delirious

adjective
de·​lir·​i·​ous | \di-ˈlir-ē-əs \

Definition of delirious 

1 : of, relating to, or characteristic of delirium delirious mutterings

2 : affected with or marked by delirium delirious with fever delirious fans

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Other Words from delirious

deliriously adverb
deliriousness noun

Examples of delirious in a Sentence

As the child's temperature went up, he became delirious and didn't know where he was. He was delirious with fever. a group of delirious fans celebrating the team's victory
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Recent Examples on the Web

To treat the delirious patients, hospitals often give intravenous injections of one of the drugs. Melanie Evans, WSJ, "No Benefit Seen From Antipsychotics Used in Delirious Hospital Patients," 22 Oct. 2018 The majority of the fashion set tends to be slightly delirious on the last day of shows, and who can blame them? Brooke Bobb, Vogue, "Alexa Chung Gets Ready for the Miu Miu Show With Tea, Cookies, and a Pair of Leather Hot Pants," 4 Oct. 2018 Nack wrote: To find him, to see him, had become a kind of crazy and delirious obsession, the kind of insanity that has hounded other men in search of, say, the Loch Ness monster. Tim Layden, SI.com, "Remembering William Nack: A Passionate, Personable Master of His Craft," 14 Apr. 2018 Eighty-five thousand Real Madrid fans on Monday night attended the church of Cristiano Ronaldo at the Bernabeu before 50 or so delirious stage invaders chased him from it. SI.com, "On This Day in 2009: Cristiano Ronaldo Was Officially Unveiled as a Real Madrid Player," 6 July 2018 Prime Minister Haider al-Abadi’s December declaration that the Islamic State had been defeated in Iraq had sparked delirious celebrations and pronouncements that Iraq was about to usher in a new era. Washington Post, "Boycotters shake up Iraq’s election, which was marked by historically low turnout," 13 May 2018 Ayrault made the second and then a desperation heave from Dakota missed as time expired to send North into a delirious celebration. Keith Dunlap, Detroit Free Press, "Grosse Pointe North defeats rival Macomb Dakota in regional semifinal," 6 Mar. 2018 The now Barça's star's finest performance in a Liverpool shirt was quite possibly his four-goal outing against Norwich that December, with his confidence at a delirious high, all four strikes were works of art. SI.com, "FanView: Messi Comparisons Are Hyperbole But 4-Goal Salah Is Emulating Suarez at Liverpool," 18 Mar. 2018 If a person seems genuinely delirious or distressed, reduce the stimulus in the room: Lower the lights, keep voices down. Sallie Tisdale, Good Housekeeping, "Everything to Expect, Say, and Do When a Loved One Is About to Die," 13 June 2018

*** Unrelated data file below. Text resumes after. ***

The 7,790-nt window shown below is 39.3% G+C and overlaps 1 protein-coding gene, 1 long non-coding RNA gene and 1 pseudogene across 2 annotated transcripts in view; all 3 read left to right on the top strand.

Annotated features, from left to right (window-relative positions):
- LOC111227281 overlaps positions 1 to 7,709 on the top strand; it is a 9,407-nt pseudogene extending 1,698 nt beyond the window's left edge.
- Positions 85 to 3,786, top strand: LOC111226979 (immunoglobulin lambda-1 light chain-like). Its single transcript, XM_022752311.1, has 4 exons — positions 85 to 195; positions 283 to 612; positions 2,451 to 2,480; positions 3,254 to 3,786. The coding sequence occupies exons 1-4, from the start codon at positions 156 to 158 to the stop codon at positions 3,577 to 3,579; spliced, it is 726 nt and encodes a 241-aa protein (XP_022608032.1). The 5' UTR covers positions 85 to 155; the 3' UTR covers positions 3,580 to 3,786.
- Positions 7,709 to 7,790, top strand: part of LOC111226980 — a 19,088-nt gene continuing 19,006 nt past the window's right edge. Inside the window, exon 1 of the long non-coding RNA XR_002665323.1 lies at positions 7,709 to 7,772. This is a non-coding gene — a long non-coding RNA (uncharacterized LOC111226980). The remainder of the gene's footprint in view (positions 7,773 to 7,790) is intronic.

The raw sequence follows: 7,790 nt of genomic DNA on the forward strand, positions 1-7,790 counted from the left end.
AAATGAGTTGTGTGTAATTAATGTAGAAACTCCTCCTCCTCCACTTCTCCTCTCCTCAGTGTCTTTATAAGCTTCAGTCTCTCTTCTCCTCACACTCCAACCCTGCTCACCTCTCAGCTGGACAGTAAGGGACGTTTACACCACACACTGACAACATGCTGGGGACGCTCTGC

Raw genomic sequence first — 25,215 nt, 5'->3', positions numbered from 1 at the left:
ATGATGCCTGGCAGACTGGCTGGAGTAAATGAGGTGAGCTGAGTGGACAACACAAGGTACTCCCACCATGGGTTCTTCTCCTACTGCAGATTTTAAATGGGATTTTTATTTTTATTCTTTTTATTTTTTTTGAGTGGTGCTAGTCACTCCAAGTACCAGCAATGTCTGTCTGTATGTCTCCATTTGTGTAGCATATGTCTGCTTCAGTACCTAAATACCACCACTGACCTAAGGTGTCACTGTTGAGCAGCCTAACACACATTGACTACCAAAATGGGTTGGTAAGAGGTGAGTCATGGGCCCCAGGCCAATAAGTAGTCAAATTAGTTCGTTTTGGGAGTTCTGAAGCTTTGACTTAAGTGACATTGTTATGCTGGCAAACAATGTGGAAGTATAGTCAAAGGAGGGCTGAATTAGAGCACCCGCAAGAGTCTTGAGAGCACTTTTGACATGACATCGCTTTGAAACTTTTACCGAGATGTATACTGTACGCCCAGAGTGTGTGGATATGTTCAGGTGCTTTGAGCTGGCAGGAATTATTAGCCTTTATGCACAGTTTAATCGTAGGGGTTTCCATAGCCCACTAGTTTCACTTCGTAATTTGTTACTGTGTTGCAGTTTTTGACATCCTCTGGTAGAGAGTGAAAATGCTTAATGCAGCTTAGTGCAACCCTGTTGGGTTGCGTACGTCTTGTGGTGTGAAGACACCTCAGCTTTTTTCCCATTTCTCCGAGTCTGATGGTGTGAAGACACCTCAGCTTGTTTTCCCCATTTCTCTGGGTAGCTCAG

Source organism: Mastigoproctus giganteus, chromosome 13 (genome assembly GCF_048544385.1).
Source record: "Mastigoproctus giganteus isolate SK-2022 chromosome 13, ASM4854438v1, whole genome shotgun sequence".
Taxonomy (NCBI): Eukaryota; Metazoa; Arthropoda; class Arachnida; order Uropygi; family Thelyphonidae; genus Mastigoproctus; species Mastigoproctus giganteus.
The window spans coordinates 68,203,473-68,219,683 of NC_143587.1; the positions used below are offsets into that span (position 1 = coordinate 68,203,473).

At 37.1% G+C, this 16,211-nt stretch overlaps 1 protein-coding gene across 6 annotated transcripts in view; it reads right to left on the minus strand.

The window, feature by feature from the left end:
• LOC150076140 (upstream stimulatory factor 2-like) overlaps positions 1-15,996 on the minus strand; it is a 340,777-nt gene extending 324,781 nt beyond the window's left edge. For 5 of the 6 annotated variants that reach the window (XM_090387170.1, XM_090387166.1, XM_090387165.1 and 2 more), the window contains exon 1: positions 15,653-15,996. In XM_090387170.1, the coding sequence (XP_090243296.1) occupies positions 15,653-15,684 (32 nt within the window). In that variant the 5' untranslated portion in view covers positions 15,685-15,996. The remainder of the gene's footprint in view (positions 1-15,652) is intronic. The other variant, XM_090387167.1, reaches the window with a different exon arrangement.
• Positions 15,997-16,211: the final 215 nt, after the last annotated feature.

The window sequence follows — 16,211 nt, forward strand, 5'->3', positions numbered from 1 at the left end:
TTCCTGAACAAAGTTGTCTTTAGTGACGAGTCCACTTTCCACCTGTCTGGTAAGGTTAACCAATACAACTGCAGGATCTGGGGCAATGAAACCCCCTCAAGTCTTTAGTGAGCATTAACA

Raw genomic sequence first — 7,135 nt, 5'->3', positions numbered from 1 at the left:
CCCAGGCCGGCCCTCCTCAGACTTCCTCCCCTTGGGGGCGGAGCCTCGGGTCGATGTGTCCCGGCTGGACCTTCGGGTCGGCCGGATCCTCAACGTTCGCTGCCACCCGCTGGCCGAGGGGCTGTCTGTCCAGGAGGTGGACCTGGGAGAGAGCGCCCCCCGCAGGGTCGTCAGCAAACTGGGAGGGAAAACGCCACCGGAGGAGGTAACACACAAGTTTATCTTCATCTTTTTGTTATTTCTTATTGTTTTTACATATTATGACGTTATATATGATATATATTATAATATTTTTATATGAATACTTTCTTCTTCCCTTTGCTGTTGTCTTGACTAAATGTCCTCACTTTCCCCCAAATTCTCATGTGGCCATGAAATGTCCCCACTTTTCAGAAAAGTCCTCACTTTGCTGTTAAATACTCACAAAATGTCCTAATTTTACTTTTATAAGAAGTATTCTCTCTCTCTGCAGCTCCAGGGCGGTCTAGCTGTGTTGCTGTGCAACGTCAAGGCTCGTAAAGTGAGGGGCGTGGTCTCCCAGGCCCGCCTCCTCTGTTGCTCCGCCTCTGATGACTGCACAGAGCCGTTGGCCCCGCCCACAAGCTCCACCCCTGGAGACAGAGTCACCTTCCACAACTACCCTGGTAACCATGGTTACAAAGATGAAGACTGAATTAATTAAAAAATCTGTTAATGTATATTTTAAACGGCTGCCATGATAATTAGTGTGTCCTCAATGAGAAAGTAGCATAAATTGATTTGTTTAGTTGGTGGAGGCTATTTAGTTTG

These example sentences are selected automatically from various online news sources to reflect current usage of the word 'delirious.' Views expressed in the examples do not represent the opinion of Merriam-Webster or its editors. Send us feedback.

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First Known Use of delirious

1599, in the meaning defined at sense 1

History and Etymology for delirious

see delirium

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Statistics for delirious

Last Updated

14 Nov 2018

Look-up Popularity

Time Traveler for delirious

The first known use of delirious was in 1599

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More Definitions for delirious

delirious

adjective

English Language Learners Definition of delirious

: not able to think or speak clearly especially because of fever or other illness

: very excited

delirious

adjective
de·​lir·​i·​ous | \di-ˈlir-ē-əs \

Kids Definition of delirious

1 : not able to think or speak clearly usually because of a high fever or other illness

2 : wildly excited

Other Words from delirious

deliriously adverb deliriously happy

delirious

adjective
de·​lir·​i·​ous | \di-ˈlir-ē-əs \

Medical Definition of delirious 

1 : of, relating to, or characteristic of delirium

2 : affected with or marked by delirium

Other Words from delirious

deliriously adverb

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Comments on delirious

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